This is another of those verses that in context, is great. Out of context, it can really do some damage to people. For a start, people often throw just a piece of Genesis 9.1 or Genesis 9.7 around. Usually, it’s this bit:
“Be fruitful and multiply…”
Ok, great. I am going to be fruitful in the eyes of God and multiply and have a family. I am going to procreate, reproduce, and bring forth new life. If only it were that simple.
There are not many situations that I encounter as a pastor that are more heartbreaking than that of a newlywed couple, as in-love as they possibly can be, who have a strong desire to be fruitful and multiply, but who cannot. There are vast and varied reasons why some people cannot have children, and they are all heartbreaking.
Does that mean then that they are not [being] fruitful because they cannot multiply?
What about those that God has called to a life of singleness and dedication to Him?
Are they not fruitful?
To avoid hurting people with the words of Scripture we need to read it carefully first. Genesis 9.1 actually says this:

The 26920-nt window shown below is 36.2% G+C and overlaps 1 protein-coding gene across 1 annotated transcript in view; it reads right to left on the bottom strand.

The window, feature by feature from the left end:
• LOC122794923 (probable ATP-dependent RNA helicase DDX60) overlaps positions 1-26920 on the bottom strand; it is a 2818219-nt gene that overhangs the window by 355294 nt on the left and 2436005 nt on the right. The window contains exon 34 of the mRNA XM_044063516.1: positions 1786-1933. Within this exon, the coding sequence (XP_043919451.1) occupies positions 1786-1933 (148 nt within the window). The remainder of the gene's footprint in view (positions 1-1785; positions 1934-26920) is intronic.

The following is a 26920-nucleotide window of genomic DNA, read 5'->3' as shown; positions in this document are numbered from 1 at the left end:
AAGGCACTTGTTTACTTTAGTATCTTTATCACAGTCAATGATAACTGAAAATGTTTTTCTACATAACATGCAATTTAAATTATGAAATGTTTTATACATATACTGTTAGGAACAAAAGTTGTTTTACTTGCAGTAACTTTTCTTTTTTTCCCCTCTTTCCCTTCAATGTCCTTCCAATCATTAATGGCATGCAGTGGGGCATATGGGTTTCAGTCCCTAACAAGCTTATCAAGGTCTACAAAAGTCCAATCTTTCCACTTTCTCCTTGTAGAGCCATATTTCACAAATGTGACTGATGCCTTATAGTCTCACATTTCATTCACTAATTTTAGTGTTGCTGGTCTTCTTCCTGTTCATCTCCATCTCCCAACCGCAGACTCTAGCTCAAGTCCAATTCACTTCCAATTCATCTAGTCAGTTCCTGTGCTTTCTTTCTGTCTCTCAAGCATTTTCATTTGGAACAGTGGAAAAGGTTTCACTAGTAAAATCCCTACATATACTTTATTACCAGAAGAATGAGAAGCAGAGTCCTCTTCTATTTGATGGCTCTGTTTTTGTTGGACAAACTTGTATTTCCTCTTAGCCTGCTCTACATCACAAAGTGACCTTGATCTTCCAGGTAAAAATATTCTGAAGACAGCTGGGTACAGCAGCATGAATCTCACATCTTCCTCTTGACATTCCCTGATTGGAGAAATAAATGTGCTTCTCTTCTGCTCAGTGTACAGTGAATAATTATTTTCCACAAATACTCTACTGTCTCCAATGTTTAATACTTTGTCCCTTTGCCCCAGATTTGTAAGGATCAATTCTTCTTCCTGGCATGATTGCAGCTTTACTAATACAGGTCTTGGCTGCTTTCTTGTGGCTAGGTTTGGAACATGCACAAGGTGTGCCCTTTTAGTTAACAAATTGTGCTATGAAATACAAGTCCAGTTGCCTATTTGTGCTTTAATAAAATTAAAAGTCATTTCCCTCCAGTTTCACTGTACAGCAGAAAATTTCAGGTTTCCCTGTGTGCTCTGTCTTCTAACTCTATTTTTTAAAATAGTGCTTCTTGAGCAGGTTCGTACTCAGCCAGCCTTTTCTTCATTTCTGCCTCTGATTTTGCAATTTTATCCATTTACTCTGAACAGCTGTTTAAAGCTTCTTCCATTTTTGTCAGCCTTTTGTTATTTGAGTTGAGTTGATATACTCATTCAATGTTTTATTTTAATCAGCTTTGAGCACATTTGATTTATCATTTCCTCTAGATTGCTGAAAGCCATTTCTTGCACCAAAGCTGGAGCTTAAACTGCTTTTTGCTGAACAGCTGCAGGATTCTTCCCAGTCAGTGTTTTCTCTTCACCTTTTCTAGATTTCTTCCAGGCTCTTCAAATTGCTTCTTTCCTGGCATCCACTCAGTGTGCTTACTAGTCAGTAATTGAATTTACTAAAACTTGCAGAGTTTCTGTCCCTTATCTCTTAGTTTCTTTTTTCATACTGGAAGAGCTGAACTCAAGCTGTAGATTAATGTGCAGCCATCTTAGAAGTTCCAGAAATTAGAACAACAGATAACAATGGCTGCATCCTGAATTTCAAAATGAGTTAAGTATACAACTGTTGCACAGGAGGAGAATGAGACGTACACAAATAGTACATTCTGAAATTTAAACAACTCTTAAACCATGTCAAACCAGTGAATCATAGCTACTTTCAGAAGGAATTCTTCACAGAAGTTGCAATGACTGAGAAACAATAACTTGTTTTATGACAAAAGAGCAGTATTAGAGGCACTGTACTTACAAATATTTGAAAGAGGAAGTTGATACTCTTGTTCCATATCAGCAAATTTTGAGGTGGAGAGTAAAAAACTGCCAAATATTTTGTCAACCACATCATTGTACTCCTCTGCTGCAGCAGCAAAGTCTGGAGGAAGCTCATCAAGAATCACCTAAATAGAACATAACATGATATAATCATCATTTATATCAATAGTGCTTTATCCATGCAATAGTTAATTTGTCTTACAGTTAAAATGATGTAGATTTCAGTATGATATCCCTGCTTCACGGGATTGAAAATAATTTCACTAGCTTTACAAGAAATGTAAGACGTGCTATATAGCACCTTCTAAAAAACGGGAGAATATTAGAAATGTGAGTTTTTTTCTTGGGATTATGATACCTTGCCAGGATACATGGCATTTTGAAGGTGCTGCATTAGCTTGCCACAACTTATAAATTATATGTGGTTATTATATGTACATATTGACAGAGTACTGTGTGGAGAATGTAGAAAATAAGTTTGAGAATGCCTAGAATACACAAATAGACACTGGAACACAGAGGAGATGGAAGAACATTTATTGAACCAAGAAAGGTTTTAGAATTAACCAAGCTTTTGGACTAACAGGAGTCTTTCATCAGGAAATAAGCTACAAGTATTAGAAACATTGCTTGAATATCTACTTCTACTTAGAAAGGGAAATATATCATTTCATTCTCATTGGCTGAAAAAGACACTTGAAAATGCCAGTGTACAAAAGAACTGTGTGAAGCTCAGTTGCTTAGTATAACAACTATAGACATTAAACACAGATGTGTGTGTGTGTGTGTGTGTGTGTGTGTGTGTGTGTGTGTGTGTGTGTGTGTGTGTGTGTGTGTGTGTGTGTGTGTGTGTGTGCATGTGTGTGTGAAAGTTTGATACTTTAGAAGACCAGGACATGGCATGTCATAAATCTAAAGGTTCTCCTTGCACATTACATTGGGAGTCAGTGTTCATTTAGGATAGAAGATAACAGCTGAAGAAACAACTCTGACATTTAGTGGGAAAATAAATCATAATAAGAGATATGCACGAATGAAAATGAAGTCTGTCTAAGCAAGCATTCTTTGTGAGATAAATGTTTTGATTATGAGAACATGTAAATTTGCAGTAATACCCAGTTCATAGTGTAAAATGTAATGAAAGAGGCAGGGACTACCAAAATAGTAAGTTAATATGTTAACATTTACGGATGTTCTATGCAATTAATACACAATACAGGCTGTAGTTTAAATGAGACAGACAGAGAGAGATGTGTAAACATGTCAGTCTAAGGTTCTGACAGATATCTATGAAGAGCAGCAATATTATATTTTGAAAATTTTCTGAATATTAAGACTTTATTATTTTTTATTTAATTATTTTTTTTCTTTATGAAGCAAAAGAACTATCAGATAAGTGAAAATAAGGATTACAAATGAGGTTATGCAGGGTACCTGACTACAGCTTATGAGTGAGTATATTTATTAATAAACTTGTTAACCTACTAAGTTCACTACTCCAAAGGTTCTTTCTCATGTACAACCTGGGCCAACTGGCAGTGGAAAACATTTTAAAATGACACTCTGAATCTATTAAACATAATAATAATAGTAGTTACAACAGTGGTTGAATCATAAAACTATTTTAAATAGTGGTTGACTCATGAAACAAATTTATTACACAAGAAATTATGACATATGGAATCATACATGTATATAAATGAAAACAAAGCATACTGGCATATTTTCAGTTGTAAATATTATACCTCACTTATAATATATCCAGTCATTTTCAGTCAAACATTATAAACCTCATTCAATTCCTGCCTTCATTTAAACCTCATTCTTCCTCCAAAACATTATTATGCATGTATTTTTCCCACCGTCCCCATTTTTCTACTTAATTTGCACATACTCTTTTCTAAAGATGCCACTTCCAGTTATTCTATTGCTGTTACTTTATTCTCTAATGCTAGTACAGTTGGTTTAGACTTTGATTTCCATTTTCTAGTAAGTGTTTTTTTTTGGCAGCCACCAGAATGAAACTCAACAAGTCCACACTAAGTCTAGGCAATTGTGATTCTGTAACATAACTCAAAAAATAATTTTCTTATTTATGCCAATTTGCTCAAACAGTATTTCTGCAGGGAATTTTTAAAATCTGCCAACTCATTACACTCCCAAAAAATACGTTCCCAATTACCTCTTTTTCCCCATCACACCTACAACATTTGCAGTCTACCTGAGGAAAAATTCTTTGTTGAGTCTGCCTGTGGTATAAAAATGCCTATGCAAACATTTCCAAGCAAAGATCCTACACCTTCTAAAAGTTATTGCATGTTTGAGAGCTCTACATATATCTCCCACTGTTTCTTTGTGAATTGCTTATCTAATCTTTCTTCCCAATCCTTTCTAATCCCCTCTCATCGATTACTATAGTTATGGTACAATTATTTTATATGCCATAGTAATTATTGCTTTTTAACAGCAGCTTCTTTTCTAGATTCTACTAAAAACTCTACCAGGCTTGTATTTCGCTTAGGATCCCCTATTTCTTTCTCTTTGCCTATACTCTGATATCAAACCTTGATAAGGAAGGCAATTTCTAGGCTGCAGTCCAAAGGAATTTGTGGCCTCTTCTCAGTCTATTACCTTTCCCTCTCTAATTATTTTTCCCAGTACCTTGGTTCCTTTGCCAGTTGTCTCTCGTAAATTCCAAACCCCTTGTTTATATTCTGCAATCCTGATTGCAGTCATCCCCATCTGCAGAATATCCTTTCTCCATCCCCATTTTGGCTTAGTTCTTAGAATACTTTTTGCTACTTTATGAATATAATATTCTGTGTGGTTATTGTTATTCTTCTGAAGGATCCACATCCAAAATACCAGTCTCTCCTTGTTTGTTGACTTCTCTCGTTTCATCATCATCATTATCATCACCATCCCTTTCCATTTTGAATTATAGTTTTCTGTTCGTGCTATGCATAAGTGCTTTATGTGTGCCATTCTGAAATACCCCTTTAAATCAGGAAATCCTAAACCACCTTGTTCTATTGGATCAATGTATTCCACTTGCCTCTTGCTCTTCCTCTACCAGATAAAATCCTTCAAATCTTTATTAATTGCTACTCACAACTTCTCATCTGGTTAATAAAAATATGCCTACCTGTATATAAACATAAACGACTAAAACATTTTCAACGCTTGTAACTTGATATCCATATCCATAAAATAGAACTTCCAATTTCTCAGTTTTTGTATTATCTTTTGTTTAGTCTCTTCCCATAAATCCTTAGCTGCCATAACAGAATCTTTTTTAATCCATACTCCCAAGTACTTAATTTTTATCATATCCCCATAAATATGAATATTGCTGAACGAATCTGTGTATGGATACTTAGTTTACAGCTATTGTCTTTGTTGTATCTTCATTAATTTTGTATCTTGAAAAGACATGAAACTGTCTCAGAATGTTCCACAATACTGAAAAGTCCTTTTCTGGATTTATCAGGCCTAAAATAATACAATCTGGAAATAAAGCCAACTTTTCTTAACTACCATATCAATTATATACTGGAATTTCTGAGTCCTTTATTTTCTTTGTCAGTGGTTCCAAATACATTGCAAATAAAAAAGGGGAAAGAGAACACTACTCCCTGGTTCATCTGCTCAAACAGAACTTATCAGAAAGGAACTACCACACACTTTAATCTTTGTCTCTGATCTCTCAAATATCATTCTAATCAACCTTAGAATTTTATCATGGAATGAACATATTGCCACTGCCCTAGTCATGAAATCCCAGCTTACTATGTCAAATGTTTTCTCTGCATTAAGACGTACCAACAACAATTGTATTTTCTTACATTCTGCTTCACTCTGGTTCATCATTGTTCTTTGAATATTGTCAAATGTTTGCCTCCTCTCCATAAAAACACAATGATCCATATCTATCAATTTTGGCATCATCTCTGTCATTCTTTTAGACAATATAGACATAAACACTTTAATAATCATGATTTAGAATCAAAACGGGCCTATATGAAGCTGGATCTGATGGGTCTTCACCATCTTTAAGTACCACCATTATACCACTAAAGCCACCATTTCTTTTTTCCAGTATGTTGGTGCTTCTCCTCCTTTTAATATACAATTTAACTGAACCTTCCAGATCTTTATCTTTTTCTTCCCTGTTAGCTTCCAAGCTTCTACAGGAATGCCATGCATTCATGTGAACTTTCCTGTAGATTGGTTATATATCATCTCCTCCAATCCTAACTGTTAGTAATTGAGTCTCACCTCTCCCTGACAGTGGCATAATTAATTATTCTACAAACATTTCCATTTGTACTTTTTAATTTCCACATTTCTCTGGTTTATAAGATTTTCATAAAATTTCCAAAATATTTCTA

“Then God blessed Noah and his sons and said to them, “Be fruitful and multiply and fill the earth…”
Look at the first part again:
“Then God blessed Noah and his sons and said to them…”
God is talking to Noah and his sons here. This isn’t a catch-all kind of verse like John 3.16 wherein we see that God loves the entire cosmos and everything and everyone in it. Genesis 9.1 is written to four guys: Noah, Shem, Ham, and Japheth (Genesis 7.13). The command to be fruitful and multiply isn’t the Scriptural command of every believer ever, and throwing this verse around as if it is will surely do more harm than good.
I recently spoke at a wedding where another minister said this in his blessing about being fruitful and multiplying. It was a tactful, thoughtful, and caring addition:
“Bestow on them, if it is your will,
the heritage and gift of children
and the grace to bring them up
to know you, to love you and to serve you.”
The commands of Genesis 9.1 and 7 were specific to a place and time. The principle behind them, however, is still very much true: God has plans for the future of His creation. We are to steward the resources that He has given us well in the here and now (be fruitful) and we are also to actively work towards the future with an expectant hope that there will in fact be a tomorrow (and multiply).
The faithfulness of God is encapsulated in this wonderful verse, and it gives us strength for today and a bright hope for tomorrow.